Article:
Routt County commissioners could know in two weeks whether they can build a justice center just west of downtown.
The county has been waiting for a year and a half to learn whether it will get a permit to fill 1.4 acres at the site. Officials from the U.S. Army Corps of Engineers visited the site this week, and they said they aimed to decide in two weeks.
In a 45-minute open meeting at 8 a.m. Wednesday, residents who want the new justice center downtown encouraged the Army Corps to deny the permit.
They argued that a justice center west of downtown would take away from business downtown, encourage sprawl and disturb wetlands.
Then the Army Corps officials met with county officials, who chose to close the discussion to the public.
The Army Corps' decision will focus on the issue of whether the downtown site, which the county considered before 2003, is a practicable, less environmentally damaging alternative.
Economics will play an important role in that decision, Andy Rosenau said at the morning meeting. Rosenau is the chief of the regulatory branch for the Sacramento District. The downtown site has an estimated cost of at least $3.5 million more than the $15.5 million price tag for the western site.
Col. Ronald Light, district engineer for the Army Corps Sacramento District, said some of the arguments for denying the permit were outside of his purview.
"Quite frankly, we're in the middle here of this county-city debate," Light said at the meeting. "Hopefully, you can resolve this apart from this permit process. I regret that you haven't been able to do that yet."
In addition to Light and Rosenau, Tony Curtis, the Frisco Regulatory Office chief for the Sacramento District, attended the Wednesday meeting with the county.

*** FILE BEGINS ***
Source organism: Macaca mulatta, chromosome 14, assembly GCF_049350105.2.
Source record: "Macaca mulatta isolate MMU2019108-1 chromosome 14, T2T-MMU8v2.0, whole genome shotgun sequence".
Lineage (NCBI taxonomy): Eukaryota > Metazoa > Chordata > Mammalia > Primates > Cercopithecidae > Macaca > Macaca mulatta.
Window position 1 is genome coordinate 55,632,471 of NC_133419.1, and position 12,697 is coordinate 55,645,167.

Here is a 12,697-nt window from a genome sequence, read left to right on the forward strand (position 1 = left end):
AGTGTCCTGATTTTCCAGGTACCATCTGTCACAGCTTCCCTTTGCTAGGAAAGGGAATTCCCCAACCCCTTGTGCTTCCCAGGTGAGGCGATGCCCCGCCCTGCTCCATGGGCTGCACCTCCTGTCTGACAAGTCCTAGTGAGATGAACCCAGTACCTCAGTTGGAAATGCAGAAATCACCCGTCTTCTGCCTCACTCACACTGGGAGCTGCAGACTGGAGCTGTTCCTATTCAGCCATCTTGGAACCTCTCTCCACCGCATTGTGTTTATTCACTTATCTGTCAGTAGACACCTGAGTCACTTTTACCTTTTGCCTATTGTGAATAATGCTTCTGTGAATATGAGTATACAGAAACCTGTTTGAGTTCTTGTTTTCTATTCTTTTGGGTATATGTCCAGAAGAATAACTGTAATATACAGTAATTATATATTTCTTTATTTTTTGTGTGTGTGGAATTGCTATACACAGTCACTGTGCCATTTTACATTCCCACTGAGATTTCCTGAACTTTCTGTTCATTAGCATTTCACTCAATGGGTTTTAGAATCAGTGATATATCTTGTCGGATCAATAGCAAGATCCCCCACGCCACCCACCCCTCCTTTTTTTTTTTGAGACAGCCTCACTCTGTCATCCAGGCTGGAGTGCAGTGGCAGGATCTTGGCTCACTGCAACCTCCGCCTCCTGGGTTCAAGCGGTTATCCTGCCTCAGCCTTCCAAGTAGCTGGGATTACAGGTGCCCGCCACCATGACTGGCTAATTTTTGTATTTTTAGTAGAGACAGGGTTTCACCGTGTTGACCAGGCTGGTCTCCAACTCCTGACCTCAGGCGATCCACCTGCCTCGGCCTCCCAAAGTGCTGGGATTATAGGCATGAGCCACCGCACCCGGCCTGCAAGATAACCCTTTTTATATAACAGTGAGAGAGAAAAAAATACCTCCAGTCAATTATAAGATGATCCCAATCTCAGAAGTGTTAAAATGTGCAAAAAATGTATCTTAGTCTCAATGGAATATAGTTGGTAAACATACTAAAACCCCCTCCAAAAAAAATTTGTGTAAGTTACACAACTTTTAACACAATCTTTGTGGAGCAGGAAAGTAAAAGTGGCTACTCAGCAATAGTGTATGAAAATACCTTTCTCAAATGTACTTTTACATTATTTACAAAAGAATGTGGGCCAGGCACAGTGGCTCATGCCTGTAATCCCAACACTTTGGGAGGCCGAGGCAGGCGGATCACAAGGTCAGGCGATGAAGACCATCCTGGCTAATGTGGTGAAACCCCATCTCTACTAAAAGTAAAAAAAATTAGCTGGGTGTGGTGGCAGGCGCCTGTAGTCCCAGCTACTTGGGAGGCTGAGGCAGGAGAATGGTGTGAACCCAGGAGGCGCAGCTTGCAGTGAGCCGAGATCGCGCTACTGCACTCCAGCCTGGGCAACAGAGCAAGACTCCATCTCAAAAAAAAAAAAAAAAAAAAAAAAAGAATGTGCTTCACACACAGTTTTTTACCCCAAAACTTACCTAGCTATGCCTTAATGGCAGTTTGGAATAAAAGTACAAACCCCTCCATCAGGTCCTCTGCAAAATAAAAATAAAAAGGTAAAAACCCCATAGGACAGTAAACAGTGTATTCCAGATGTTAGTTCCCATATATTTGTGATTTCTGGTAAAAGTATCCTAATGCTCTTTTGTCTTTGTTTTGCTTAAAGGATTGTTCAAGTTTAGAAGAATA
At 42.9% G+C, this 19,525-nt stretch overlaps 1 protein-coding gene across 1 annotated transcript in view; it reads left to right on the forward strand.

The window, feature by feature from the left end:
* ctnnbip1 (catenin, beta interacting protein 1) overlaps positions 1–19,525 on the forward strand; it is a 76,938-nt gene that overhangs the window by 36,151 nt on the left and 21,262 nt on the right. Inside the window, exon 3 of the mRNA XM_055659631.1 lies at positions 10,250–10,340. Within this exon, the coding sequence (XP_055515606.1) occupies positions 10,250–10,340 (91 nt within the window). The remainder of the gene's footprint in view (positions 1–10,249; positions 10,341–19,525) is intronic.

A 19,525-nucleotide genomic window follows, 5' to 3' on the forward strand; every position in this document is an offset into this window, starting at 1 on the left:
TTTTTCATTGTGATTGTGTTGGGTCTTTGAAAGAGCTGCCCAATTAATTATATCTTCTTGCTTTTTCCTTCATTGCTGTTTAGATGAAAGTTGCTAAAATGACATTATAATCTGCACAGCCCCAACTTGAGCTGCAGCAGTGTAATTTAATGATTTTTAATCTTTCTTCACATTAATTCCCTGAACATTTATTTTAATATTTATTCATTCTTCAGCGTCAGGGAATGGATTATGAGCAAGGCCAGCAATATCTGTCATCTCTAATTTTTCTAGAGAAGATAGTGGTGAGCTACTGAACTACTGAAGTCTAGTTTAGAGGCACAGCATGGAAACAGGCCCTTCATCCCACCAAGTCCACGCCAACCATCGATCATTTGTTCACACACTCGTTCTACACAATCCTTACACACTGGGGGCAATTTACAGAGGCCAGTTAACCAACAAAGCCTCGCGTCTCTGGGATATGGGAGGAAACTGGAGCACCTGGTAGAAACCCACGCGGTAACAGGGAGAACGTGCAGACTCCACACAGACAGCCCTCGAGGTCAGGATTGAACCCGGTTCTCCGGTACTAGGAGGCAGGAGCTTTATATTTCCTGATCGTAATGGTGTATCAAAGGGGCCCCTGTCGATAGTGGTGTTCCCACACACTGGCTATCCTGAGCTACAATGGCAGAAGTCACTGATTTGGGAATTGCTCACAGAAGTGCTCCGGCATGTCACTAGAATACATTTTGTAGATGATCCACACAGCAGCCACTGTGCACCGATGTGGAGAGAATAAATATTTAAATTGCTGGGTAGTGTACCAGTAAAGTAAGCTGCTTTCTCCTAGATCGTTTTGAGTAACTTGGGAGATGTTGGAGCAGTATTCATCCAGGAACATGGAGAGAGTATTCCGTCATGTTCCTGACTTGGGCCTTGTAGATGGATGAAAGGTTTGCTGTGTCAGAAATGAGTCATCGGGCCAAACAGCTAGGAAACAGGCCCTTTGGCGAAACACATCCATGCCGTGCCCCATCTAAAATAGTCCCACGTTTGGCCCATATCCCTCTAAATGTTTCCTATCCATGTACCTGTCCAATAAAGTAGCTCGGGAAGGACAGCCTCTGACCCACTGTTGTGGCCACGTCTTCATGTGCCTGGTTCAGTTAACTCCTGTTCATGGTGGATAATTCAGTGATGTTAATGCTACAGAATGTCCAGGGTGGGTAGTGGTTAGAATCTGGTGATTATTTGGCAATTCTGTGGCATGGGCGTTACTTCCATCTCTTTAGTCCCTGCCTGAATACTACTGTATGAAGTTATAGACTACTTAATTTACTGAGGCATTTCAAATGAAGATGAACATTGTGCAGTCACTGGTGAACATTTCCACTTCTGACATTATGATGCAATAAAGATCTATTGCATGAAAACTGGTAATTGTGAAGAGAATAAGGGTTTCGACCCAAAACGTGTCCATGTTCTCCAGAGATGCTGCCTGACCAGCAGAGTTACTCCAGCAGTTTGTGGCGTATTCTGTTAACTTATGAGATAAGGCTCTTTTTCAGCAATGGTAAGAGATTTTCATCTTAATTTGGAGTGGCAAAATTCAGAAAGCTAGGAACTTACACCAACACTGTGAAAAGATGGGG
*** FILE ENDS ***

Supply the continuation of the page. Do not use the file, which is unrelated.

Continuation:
Along with closed discussion, the county gave the Army Corps officials a tour of the west site, which is adjacent to the jail, and the downtown site, across Sixth Street from the existing courthouse.
"I find it very reassuring that they seemed to be aware of the facts of the project, and I am hopeful that means we're going to get a fair decision," County Attorney John Merrill said.
Several county officials and one county commissioner, Doug Monger, attended the meeting.
Monger said he thought the meeting was productive, appropriate and worthwhile. He said he told the Army Corps officials that even if the permit is denied, the county will build the new justice center west and will not consider building it downtown.
The Army Corps preliminarily denied the county's permit last summer, and the county submitted more information. In December, Army Corps officials told the county that without more information, they would deny the permit because they thought the downtown site was a practicable alternative to the west site and did not involve filling in wetlands.
The group that urged the Army Corps to deny the permit included downtown business owners, members of Main Street Steamboat, City Council members and people involved with the Friends of the Justice Center, a group formed to lobby that the justice center be built downtown.
Townsend Anderson, spokesman for Friends of the Justice Center, said there was "no way" Routt County commissioners could conclude the downtown site is not a practicable alternative for the justice center.
County officials and residents worked for years on a proposal to build the new justice center downtown, Anderson said. The county condemned land, spent funds on plans and asked voters to approve a bond issue that would pay for a downtown building.
For the county to say the downtown site no longer is a practicable alternative means it has to discredit all of that previous work, Anderson said. To say that everything done in the past decade came to something impracticable "defies logic," he added.
"We really implore you to consider that this is all about a practicable alternative, and a practicable alternative exists, and we will work it out as a local community," he told the Army Corps officials.
In response to that argument, Monger said the county had made a mistake in trying to build the new justice center downtown and asking voters in 2002 to approve a bond issue for such a project.
"The voters were right, and the commissioners and the blue-ribbon committee were wrong," Monger said. "We made a bad choice, and we made a mistake to try to squeeze a 52,000-square-foot building in there."
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